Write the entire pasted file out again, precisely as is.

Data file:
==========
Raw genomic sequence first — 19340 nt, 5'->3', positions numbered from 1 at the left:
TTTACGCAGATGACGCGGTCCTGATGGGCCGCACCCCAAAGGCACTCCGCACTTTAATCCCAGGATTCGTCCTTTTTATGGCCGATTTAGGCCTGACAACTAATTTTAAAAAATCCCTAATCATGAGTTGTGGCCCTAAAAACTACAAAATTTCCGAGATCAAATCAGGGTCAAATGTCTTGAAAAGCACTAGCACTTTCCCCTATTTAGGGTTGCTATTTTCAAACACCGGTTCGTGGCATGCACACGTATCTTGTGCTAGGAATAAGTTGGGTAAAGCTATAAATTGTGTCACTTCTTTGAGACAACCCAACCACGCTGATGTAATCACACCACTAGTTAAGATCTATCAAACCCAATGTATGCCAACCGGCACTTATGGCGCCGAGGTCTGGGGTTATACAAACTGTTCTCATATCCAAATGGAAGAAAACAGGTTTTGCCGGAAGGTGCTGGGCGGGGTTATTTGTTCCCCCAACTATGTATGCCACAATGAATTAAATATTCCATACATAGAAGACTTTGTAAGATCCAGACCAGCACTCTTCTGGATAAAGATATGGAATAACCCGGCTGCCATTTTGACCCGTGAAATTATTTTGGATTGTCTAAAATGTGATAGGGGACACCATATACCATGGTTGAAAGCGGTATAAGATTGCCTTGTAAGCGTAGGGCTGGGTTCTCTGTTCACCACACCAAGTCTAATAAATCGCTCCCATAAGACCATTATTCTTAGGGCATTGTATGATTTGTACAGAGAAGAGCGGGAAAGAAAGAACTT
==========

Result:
Raw genomic sequence first — 19340 nt, 5'->3', positions numbered from 1 at the left:
TTTACGCAGATGACGCGGTCCTGATGGGCCGCACCCCAAAGGCACTCCGCACTTTAATCCCAGGATTCGTCCTTTTTATGGCCGATTTAGGCCTGACAACTAATTTTAAAAAATCCCTAATCATGAGTTGTGGCCCTAAAAACTACAAAATTTCCGAGATCAAATCAGGGTCAAATGTCTTGAAAAGCACTAGCACTTTCCCCTATTTAGGGTTGCTATTTTCAAACACCGGTTCGTGGCATGCACACGTATCTTGTGCTAGGAATAAGTTGGGTAAAGCTATAAATTGTGTCACTTCTTTGAGACAACCCAACCACGCTGATGTAATCACACCACTAGTTAAGATCTATCAAACCCAATGTATGCCAACCGGCACTTATGGCGCCGAGGTCTGGGGTTATACAAACTGTTCTCATATCCAAATGGAAGAAAACAGGTTTTGCCGGAAGGTGCTGGGCGGGGTTATTTGTTCCCCCAACTATGTATGCCACAATGAATTAAATATTCCATACATAGAAGACTTTGTAAGATCCAGACCAGCACTCTTCTGGATAAAGATATGGAATAACCCGGCTGCCATTTTGACCCGTGAAATTATTTTGGATTGTCTAAAATGTGATAGGGGACACCATATACCATGGTTGAAAGCGGTATAAGATTGCCTTGTAAGCGTAGGGCTGGGTTCTCTGTTCACCACACCAAGTCTAATAAATCGCTCCCATAAGACCATTATTCTTAGGGCATTGTATGATTTGTACAGAGAAGAGCGGGAAAGAAAGAACTT